Community as a spray-on solution: a case study of community engagement within the income management programme in Australia

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Community development theorists Bryson and Mowbray (1981) argue that community is often used as motherhood term to mask the imposition of conservative agendas within social programs. Their theory is applied here to critically analyse the introduction of paternalistic income management (welfare quarantining) programs in Australia that overwhelmingly limit the personal agency and choices of participants. Particular attention is drawn to the limited consultation processes used by government to justify the imposition of these programs on specific communities despite their top-down nature, and the resistance provoked within these communities. Some alternative processes based on genuine community development principles are proposed.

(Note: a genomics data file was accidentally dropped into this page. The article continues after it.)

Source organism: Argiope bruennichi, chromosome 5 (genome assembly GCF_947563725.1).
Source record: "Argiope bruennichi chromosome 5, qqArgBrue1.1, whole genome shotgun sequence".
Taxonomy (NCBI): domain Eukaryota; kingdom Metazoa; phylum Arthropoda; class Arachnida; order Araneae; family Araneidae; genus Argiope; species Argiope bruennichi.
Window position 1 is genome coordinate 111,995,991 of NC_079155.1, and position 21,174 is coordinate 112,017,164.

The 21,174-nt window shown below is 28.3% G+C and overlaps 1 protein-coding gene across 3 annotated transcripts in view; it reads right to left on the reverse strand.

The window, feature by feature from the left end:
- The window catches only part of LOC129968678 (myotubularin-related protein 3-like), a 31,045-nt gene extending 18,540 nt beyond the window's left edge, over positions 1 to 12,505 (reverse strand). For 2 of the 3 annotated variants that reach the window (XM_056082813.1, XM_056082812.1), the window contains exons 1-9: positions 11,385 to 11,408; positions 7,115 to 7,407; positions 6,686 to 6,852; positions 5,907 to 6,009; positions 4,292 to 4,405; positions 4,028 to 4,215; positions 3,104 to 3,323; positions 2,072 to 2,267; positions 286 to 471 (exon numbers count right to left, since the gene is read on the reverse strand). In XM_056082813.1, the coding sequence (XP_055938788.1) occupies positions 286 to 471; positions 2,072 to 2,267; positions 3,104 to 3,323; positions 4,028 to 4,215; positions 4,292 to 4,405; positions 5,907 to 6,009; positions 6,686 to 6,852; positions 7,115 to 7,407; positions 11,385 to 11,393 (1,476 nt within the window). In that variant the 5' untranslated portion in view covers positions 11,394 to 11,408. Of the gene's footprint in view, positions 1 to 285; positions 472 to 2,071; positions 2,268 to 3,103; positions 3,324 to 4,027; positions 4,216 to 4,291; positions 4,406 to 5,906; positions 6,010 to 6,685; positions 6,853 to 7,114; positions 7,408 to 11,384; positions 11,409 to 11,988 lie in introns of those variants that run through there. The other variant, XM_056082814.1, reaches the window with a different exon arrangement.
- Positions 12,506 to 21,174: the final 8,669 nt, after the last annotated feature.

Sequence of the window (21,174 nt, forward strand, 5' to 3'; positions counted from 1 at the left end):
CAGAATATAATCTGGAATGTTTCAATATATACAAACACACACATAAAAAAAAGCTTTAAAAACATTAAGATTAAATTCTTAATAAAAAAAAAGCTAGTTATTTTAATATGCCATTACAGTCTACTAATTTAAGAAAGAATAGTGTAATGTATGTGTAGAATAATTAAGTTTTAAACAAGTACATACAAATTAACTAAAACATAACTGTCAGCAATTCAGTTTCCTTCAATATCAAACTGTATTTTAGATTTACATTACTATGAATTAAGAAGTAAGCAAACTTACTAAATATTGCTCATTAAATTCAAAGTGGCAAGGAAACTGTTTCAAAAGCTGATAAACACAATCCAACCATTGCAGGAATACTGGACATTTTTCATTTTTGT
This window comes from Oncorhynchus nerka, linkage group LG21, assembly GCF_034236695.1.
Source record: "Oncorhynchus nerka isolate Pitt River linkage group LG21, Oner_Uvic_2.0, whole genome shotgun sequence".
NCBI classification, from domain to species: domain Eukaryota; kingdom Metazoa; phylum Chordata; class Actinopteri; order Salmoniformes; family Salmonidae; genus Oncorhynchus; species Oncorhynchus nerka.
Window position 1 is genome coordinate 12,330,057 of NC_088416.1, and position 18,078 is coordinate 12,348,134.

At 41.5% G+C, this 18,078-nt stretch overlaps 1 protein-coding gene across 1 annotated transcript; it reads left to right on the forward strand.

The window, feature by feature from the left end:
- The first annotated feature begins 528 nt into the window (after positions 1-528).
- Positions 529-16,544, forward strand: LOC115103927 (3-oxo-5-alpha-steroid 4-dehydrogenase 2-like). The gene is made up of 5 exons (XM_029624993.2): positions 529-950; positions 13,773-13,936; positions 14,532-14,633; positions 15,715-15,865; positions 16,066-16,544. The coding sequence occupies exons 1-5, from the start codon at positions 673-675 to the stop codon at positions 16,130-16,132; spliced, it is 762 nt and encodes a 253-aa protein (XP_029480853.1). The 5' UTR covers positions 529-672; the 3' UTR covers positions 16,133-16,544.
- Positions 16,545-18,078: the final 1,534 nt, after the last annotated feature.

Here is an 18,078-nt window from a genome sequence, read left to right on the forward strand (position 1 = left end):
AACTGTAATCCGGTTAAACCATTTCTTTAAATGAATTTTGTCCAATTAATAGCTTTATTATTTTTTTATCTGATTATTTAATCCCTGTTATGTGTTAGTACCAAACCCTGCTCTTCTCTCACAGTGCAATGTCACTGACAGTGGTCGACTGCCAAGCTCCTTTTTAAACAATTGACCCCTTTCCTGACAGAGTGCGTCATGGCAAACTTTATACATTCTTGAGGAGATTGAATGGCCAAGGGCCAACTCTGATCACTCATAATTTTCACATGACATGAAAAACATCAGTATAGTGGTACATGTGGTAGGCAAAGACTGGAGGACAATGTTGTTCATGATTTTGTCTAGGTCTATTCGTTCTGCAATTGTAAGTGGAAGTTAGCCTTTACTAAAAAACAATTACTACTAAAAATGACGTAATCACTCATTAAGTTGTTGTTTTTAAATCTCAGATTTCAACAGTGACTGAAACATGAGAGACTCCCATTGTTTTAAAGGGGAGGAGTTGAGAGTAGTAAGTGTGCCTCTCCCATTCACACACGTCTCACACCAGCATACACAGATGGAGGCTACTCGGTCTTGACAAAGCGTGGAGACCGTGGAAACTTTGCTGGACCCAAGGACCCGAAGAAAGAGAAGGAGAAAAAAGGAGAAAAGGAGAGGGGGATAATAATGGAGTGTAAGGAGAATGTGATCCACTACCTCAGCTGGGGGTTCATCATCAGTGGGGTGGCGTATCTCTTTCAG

Original languageEnglish
Pages (from-to)210-227
Number of pages18
JournalCommunity Development
Issue number2
Publication statusPublished - 1 Apr 2018

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